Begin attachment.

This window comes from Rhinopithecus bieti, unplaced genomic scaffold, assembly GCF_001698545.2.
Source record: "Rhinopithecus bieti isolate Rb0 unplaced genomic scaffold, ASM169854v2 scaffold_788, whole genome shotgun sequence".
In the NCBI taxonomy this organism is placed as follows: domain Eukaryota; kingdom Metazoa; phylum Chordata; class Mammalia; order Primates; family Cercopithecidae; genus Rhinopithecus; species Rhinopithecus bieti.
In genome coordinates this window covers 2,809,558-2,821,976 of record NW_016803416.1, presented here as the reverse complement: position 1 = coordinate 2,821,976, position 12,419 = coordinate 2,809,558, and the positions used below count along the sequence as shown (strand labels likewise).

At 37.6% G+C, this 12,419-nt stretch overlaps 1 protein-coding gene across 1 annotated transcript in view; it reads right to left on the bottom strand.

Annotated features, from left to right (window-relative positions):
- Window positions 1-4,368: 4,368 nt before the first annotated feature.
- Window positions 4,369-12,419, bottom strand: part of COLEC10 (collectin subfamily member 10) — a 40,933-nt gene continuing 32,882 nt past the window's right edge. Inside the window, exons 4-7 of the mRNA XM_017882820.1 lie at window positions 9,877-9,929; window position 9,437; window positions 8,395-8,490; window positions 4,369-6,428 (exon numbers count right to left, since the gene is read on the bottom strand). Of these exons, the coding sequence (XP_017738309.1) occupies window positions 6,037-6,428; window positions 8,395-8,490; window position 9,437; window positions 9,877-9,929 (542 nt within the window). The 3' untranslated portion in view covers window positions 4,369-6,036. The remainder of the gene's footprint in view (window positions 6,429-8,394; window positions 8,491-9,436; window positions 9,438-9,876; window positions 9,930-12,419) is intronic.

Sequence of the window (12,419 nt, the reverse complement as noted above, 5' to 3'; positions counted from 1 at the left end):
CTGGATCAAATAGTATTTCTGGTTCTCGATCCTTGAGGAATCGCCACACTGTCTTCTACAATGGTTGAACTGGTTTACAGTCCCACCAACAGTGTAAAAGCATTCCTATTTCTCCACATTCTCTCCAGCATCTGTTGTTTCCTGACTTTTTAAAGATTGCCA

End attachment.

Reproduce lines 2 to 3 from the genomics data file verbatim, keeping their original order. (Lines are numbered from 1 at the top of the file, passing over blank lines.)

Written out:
Source record: "Rhinopithecus bieti isolate Rb0 unplaced genomic scaffold, ASM169854v2 scaffold_788, whole genome shotgun sequence".
In the NCBI taxonomy this organism is placed as follows: domain Eukaryota; kingdom Metazoa; phylum Chordata; class Mammalia; order Primates; family Cercopithecidae; genus Rhinopithecus; species Rhinopithecus bieti.